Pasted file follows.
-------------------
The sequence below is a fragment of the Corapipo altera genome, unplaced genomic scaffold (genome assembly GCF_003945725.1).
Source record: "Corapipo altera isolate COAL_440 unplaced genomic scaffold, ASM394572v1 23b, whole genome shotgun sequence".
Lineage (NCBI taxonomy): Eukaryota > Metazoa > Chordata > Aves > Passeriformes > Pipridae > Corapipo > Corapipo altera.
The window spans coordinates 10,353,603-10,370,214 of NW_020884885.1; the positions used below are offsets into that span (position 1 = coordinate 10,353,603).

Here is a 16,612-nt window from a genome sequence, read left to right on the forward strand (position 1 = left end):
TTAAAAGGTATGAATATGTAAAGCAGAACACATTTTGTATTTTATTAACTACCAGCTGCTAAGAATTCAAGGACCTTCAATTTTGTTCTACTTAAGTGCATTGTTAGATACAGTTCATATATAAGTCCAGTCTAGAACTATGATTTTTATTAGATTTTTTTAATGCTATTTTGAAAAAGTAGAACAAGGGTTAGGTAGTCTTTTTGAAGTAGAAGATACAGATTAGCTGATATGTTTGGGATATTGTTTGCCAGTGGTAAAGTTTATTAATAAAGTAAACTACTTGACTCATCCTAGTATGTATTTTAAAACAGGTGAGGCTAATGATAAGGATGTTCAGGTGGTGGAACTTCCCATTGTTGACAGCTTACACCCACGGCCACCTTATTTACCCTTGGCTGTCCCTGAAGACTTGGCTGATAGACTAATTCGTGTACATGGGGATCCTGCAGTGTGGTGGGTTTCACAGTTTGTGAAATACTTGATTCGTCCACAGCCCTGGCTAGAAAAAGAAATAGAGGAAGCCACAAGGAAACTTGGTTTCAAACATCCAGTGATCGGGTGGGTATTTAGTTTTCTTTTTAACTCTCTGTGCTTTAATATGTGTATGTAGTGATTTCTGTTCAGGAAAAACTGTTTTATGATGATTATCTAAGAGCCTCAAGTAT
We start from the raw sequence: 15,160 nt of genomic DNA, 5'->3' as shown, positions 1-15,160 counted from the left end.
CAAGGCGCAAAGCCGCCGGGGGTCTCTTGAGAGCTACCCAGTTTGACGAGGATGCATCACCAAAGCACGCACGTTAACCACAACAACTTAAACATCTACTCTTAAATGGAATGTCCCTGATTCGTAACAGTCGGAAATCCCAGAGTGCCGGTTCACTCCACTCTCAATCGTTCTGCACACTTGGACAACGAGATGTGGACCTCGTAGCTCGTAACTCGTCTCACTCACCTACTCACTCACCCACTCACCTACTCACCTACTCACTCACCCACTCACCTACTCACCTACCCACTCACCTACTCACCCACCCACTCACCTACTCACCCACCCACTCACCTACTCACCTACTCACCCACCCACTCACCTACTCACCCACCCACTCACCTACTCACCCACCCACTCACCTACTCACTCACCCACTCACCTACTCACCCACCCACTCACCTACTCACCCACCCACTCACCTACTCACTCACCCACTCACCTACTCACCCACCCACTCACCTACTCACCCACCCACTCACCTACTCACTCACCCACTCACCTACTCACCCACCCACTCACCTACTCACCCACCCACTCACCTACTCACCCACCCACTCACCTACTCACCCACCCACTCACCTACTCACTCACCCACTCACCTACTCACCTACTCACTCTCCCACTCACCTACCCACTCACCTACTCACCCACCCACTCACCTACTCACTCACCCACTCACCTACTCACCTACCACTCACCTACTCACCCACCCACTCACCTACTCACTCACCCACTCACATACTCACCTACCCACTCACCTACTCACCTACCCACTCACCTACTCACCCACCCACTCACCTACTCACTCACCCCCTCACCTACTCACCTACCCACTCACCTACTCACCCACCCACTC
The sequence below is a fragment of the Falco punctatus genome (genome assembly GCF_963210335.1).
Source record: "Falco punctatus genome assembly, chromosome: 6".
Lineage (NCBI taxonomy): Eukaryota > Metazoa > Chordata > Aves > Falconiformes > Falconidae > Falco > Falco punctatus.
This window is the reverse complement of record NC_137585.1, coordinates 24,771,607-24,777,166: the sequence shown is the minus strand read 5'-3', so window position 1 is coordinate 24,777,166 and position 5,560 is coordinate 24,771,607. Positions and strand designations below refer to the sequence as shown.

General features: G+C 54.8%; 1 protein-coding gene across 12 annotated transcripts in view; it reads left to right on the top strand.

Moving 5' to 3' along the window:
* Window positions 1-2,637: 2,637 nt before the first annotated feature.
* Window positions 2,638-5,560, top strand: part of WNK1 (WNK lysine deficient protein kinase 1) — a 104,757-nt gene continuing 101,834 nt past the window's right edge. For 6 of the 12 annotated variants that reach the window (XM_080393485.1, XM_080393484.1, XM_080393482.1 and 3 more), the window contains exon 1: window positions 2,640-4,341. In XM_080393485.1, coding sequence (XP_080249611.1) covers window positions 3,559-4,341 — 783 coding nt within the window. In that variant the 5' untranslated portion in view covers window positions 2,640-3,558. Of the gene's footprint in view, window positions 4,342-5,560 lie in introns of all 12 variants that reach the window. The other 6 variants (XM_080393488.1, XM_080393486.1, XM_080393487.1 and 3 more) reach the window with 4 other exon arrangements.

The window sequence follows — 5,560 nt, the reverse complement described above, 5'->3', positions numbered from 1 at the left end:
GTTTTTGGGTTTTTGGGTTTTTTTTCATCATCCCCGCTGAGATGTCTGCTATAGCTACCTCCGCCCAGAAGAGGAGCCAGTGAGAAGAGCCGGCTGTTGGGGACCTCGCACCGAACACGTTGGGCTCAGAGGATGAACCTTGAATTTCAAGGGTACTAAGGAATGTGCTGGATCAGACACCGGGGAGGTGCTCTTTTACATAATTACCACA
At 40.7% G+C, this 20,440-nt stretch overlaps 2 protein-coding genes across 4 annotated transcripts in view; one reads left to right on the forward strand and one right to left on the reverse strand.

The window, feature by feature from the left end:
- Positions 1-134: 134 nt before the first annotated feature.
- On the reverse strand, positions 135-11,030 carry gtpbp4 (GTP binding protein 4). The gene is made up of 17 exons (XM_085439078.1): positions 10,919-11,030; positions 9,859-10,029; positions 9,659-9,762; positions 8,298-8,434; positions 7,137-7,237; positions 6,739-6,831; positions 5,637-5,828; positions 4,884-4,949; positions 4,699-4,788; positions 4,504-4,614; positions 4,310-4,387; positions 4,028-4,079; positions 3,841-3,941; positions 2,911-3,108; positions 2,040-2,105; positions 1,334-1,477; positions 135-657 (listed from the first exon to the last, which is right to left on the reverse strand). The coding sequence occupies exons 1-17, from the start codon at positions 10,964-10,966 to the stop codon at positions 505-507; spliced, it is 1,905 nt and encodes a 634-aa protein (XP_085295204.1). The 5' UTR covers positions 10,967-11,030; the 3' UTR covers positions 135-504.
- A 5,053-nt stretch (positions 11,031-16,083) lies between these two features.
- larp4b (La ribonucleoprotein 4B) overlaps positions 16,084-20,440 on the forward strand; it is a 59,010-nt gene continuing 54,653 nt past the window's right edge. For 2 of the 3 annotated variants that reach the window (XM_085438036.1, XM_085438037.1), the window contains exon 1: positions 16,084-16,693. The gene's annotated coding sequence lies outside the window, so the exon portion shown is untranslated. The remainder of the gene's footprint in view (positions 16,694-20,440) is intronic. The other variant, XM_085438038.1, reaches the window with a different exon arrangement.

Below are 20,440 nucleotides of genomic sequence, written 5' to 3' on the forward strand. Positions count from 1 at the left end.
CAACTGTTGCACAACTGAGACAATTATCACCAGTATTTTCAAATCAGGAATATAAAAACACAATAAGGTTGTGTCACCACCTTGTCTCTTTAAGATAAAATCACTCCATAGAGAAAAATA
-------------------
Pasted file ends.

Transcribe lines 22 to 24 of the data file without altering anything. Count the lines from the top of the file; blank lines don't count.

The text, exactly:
- On the reverse strand, positions 135-11,030 carry gtpbp4 (GTP binding protein 4). The gene is made up of 17 exons (XM_085439078.1): positions 10,919-11,030; positions 9,859-10,029; positions 9,659-9,762; positions 8,298-8,434; positions 7,137-7,237; positions 6,739-6,831; positions 5,637-5,828; positions 4,884-4,949; positions 4,699-4,788; positions 4,504-4,614; positions 4,310-4,387; positions 4,028-4,079; positions 3,841-3,941; positions 2,911-3,108; positions 2,040-2,105; positions 1,334-1,477; positions 135-657 (listed from the first exon to the last, which is right to left on the reverse strand). The coding sequence occupies exons 1-17, from the start codon at positions 10,964-10,966 to the stop codon at positions 505-507; spliced, it is 1,905 nt and encodes a 634-aa protein (XP_085295204.1). The 5' UTR covers positions 10,967-11,030; the 3' UTR covers positions 135-504.
- A 5,053-nt stretch (positions 11,031-16,083) lies between these two features.
- larp4b (La ribonucleoprotein 4B) overlaps positions 16,084-20,440 on the forward strand; it is a 59,010-nt gene continuing 54,653 nt past the window's right edge. For 2 of the 3 annotated variants that reach the window (XM_085438036.1, XM_085438037.1), the window contains exon 1: positions 16,084-16,693. The gene's annotated coding sequence lies outside the window, so the exon portion shown is untranslated. The remainder of the gene's footprint in view (positions 16,694-20,440) is intronic. The other variant, XM_085438038.1, reaches the window with a different exon arrangement.